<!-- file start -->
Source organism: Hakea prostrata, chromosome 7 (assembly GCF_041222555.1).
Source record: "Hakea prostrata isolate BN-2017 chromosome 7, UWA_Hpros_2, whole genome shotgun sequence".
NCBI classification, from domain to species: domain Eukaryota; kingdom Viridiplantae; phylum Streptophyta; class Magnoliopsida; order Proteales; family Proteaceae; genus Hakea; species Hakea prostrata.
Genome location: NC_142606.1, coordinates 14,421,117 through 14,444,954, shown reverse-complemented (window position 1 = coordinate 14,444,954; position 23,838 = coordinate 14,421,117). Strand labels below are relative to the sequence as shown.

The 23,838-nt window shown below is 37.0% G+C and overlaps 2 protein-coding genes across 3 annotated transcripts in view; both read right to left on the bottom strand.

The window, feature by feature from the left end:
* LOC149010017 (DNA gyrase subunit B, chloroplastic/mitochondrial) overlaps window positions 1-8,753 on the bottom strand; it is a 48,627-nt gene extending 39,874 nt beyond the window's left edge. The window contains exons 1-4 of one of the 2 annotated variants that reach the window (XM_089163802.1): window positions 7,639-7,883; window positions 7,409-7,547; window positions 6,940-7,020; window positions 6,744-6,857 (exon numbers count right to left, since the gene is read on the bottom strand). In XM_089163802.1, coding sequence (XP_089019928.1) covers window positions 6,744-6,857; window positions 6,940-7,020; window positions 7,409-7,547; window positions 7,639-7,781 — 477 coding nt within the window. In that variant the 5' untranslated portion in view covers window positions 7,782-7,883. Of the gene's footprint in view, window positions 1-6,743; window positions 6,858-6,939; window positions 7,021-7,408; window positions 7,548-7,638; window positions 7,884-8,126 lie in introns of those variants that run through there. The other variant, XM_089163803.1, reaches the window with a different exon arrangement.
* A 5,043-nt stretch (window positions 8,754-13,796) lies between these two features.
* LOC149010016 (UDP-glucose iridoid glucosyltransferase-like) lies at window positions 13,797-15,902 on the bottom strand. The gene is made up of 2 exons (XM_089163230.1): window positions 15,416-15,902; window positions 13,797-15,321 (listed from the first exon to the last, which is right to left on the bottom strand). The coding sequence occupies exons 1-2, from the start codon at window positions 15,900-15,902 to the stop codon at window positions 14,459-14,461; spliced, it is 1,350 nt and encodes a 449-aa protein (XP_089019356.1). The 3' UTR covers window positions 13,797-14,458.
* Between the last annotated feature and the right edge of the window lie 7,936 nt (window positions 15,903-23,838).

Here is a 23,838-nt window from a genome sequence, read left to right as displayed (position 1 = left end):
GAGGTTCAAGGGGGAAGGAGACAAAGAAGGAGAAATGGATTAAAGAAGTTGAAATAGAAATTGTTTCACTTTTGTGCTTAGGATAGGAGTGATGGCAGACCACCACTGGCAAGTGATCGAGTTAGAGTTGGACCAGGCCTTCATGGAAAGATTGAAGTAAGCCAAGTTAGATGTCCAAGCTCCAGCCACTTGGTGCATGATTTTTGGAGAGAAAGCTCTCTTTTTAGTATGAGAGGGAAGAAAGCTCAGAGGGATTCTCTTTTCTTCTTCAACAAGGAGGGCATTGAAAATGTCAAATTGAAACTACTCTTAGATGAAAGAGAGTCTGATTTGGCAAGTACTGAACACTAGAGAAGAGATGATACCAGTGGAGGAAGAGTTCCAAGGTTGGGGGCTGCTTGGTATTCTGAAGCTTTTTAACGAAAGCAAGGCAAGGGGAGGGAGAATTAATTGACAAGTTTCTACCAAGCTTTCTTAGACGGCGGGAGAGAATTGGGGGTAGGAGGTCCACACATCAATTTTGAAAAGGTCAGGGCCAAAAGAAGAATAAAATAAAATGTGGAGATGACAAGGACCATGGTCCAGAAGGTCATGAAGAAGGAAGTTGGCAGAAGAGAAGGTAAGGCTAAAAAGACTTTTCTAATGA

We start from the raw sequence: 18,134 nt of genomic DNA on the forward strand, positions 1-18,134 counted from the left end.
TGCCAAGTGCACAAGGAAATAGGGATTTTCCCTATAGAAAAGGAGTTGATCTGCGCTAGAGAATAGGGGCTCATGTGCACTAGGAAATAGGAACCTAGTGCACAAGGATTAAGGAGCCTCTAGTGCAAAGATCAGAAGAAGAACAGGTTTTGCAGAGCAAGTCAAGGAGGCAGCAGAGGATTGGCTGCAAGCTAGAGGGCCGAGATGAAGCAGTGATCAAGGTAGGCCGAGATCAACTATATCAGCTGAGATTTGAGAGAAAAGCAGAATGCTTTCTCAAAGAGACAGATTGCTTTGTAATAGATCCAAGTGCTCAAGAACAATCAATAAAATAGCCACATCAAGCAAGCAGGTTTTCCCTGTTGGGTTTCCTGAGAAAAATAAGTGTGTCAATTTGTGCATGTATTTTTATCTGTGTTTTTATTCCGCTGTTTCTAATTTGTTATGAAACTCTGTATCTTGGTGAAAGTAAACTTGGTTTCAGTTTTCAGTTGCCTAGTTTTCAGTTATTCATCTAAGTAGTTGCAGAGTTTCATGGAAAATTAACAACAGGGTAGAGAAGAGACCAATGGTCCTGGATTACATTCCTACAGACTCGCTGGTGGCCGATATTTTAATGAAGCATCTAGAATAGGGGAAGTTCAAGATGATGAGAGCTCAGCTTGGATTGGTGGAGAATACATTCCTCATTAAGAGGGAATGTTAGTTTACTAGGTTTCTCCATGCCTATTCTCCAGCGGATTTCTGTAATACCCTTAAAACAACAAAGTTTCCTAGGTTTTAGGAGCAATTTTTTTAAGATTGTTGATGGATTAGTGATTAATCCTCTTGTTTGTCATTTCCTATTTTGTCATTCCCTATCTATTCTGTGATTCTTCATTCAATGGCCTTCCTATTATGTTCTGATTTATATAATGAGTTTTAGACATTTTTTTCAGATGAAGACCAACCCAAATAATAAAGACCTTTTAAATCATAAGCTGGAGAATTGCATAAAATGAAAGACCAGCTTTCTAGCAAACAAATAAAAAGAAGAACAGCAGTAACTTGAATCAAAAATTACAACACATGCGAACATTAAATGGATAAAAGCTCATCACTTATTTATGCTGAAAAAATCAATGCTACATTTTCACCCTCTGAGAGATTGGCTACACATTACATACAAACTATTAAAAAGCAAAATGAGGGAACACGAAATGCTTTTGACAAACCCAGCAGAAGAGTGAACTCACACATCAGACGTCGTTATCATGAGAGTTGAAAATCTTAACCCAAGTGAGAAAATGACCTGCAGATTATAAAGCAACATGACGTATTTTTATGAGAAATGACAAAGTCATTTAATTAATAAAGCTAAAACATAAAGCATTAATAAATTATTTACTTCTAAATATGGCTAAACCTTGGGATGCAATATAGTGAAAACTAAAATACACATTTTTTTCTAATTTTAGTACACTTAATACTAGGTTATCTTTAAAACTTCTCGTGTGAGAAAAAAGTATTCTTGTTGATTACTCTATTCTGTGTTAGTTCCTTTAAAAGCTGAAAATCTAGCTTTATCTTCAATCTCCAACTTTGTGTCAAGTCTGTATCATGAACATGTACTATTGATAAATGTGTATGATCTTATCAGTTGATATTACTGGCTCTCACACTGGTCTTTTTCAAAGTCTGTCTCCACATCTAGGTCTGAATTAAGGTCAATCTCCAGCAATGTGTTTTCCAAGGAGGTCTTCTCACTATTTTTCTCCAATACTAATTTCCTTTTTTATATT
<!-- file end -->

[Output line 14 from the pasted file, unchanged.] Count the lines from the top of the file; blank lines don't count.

TGCCAAGTGCACAAGGAAATAGGGATTTTCCCTATAGAAAAGGAGTTGATCTGCGCTAGAGAATAGGGGCTCATGTGCACTAGGAAATAGGAACCTAGTGCACAAGGATTAAGGAGCCTCTAGTGCAAAGATCAGAAGAAGAACAGGTTTTGCAGAGCAAGTCAAGGAGGCAGCAGAGGATTGGCTGCAAGCTAGAGGGCCGAGATGAAGCAGTGATCAAGGTAGGCCGAGATCAACTATATCAGCTGAGATTTGAGAGAAAAGCAGAATGCTTTCTCAAAGAGACAGATTGCTTTGTAATAGATCCAAGTGCTCAAGAACAATCAATAAAATAGCCACATCAAGCAAGCAGGTTTTCCCTGTTGGGTTTCCTGAGAAAAATAAGTGTGTCAATTTGTGCATGTATTTTTATCTGTGTTTTTATTCCGCTGTTTCTAATTTGTTATGAAACTCTGTATCTTGGTGAAAGTAAACTTGGTTTCAGTTTTCAGTTGCCTAGTTTTCAGTTATTCATCTAAGTAGTTGCAGAGTTTCATGGAAAATTAACAACAGGGTAGAGAAGAGACCAATGGTCCTGGATTACATTCCTACAGACTCGCTGGTGGCCGATATTTTAATGAAGCATCTAGAATAGGGGAAGTTCAAGATGATGAGAGCTCAGCTTGGATTGGTGGAGAATACATTCCTCATTAAGAGGGAATGTTAGTTTACTAGGTTTCTCCATGCCTATTCTCCAGCGGATTTCTGTAATACCCTTAAAACAACAAAGTTTCCTAGGTTTTAGGAGCAATTTTTTTAAGATTGTTGATGGATTAGTGATTAATCCTCTTGTTTGTCATTTCCTATTTTGTCATTCCCTATCTATTCTGTGATTCTTCATTCAATGGCCTTCCTATTATGTTCTGATTTATATAATGAGTTTTAGACATTTTTTTCAGATGAAGACCAACCCAAATAATAAAGACCTTTTAAATCATAAGCTGGAGAATTGCATAAAATGAAAGACCAGCTTTCTAGCAAACAAATAAAAAGAAGAACAGCAGTAACTTGAATCAAAAATTACAACACATGCGAACATTAAATGGATAAAAGCTCATCACTTATTTATGCTGAAAAAATCAATGCTACATTTTCACCCTCTGAGAGATTGGCTACACATTACATACAAACTATTAAAAAGCAAAATGAGGGAACACGAAATGCTTTTGACAAACCCAGCAGAAGAGTGAACTCACACATCAGACGTCGTTATCATGAGAGTTGAAAATCTTAACCCAAGTGAGAAAATGACCTGCAGATTATAAAGCAACATGACGTATTTTTATGAGAAATGACAAAGTCATTTAATTAATAAAGCTAAAACATAAAGCATTAATAAATTATTTACTTCTAAATATGGCTAAACCTTGGGATGCAATATAGTGAAAACTAAAATACACATTTTTTTCTAATTTTAGTACACTTAATACTAGGTTATCTTTAAAACTTCTCGTGTGAGAAAAAAGTATTCTTGTTGATTACTCTATTCTGTGTTAGTTCCTTTAAAAGCTGAAAATCTAGCTTTATCTTCAATCTCCAACTTTGTGTCAAGTCTGTATCATGAACATGTACTATTGATAAATGTGTATGATCTTATCAGTTGATATTACTGGCTCTCACACTGGTCTTTTTCAAAGTCTGTCTCCACATCTAGGTCTGAATTAAGGTCAATCTCCAGCAATGTGTTTTCCAAGGAGGTCTTCTCACTATTTTTCTCCAATACTAATTTCCTTTTTTATATT